Research co-author Professor Liliya Williams, of the University of Minnesota, said: “We got a higher resolution view of the distant galaxy using ALMA than from even the Hubble Space Telescope.”
“The true position of the dark matter became clearer than in our previous observations.”
While the new results show dark matter staying with its galaxy, the researchers said it did not necessarily mean that dark matter does not interact. Dark matter might just interact very little, or this particular galaxy might be moving directly towards us, so we would not expect to see its dark matter displaced sideways, the team added.
Several new theories of non-standard dark matter have been invented over the past two years and many have been simulated at Durham University using high-powered supercomputers.
A simulation of the same collision if dark matter consisted of extremely strongly ‘self-interacting’ particles that feel large forces in addition to gravity. The resulting distribution of dark matter and gas disagrees with what is observed in the real Universe – indeed, the interaction is so strong in this case that the dark matter stopped close to the point of impact. Since this is not seen in the real Universe, this enables us to rule out this particular model of dark matter. Credit: Andrew Robertson/Institute for Computational Cosmology/Durham University
Robertson, who is a co-author of the work, and based at Durham University’s Institute for Computational Cosmology, added: “Different properties of dark matter do leave tell-tale signs.”
“We will keep looking for nature to have done the experiment we need, and for us to see it from the right angle.”
“One especially interesting test is that dark matter interactions make clumps of dark matter more spherical. That’s the next thing we’re going to look for.”
To measure the dark matter in hundreds of galaxy clusters and continue this investigation, Durham University has just finished helping to build the new SuperBIT telescope, which gets a clear view by rising above the Earth’s atmosphere under a giant helium balloon.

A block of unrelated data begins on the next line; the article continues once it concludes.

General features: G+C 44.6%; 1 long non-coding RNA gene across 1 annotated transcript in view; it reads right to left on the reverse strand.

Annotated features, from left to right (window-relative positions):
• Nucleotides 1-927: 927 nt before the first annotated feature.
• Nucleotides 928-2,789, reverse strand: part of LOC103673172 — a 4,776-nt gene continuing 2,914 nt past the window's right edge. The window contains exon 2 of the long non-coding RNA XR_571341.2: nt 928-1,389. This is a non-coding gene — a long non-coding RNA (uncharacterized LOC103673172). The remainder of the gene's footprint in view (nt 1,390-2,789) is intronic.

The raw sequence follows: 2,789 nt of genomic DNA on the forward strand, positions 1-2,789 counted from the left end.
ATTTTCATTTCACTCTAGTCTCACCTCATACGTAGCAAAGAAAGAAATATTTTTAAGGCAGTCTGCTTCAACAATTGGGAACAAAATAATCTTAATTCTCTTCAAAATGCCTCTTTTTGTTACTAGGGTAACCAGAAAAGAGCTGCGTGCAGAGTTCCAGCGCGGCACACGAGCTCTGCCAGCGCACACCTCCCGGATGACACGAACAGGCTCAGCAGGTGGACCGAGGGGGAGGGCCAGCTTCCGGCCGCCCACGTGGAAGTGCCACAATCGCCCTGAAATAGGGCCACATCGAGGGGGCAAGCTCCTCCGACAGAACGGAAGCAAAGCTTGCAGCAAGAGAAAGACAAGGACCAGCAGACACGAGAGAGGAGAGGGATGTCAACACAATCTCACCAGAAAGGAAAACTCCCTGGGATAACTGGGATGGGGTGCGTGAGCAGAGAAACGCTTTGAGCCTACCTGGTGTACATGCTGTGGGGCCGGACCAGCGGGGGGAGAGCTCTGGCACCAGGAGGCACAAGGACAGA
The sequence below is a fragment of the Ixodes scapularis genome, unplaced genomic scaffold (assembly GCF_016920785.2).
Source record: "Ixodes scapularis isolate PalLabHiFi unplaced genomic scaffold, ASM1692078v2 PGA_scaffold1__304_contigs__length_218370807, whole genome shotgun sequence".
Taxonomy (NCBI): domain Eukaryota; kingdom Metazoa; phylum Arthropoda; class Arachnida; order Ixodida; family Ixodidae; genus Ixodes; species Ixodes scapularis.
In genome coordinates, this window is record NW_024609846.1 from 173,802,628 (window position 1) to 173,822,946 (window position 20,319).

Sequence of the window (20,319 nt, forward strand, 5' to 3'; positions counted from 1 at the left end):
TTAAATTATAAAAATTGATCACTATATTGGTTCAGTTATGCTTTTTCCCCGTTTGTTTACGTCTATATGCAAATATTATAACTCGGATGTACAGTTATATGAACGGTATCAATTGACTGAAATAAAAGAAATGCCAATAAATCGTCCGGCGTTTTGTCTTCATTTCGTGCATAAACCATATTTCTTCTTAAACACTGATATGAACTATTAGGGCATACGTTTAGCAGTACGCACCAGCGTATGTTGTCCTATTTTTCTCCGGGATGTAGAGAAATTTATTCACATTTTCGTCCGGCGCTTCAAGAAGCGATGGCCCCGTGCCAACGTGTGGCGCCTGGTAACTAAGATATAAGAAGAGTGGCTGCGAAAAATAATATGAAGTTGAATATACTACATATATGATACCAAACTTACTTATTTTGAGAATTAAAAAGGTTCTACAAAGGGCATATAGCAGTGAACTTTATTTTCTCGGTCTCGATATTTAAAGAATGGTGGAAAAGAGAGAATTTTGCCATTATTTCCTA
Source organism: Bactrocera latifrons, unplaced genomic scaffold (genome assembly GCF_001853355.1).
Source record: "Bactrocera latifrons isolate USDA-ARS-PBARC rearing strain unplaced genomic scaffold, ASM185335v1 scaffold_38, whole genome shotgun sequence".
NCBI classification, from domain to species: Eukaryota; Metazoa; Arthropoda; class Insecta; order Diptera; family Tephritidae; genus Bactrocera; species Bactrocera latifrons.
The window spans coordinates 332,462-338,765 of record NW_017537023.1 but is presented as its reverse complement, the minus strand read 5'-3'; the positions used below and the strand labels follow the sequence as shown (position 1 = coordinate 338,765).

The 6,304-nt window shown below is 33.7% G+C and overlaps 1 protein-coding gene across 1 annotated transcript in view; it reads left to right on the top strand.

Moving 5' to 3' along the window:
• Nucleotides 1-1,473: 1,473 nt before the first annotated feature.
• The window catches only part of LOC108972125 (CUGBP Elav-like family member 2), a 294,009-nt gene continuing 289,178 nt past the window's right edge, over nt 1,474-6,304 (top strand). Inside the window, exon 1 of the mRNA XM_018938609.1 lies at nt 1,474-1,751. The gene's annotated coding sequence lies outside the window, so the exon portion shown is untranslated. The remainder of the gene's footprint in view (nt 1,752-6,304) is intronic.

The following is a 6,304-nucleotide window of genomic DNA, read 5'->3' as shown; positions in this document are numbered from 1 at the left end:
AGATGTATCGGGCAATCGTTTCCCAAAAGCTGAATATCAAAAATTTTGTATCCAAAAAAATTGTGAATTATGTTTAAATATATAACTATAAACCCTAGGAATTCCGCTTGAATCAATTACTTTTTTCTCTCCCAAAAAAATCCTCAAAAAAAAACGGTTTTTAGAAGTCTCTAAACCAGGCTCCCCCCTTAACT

The research was funded by the Royal Society and the Science and Technology Facilities Council in the UK and NASA. The findings will appear in a new paper in the journal Monthly Notices of the Royal Astronomical Society.
A simulation of the same collision if dark matter didn’t exist. The resulting distribution of stars and gas disagrees with what is observed in the real Universe, which provides compelling evidence that dark matter is present in the real Universe. Credit: Andrew Robertson/Institute for Computational Cosmology/Durham University
Reference: “Dark matter dynamics in Abell 3827: new data consistent with standard Cold Dark Matter” by Richard Massey, David Harvey, Jori Liesenborgs, Johan Richard, Stuart Stach, Mark Swinbank, Peter Taylor, Liliya Williams, Douglas Clowe, Frédéric Courbin, Alastair Edge, Holger Israel, Mathilde Jauzac, Rémy Joseph, Eric Jullo, Thomas D Kitching, Adrienne Leonard, Julian Merten, Daisuke Nagai, James Nightingale, Andrew Robertson, Luis Javier Romualdez, Prasenjit Saha, Renske Smit, Sut-Ieng Tam and Eric Tittley, 17 April 2018, Monthly Notices of the Royal Astronomical Society.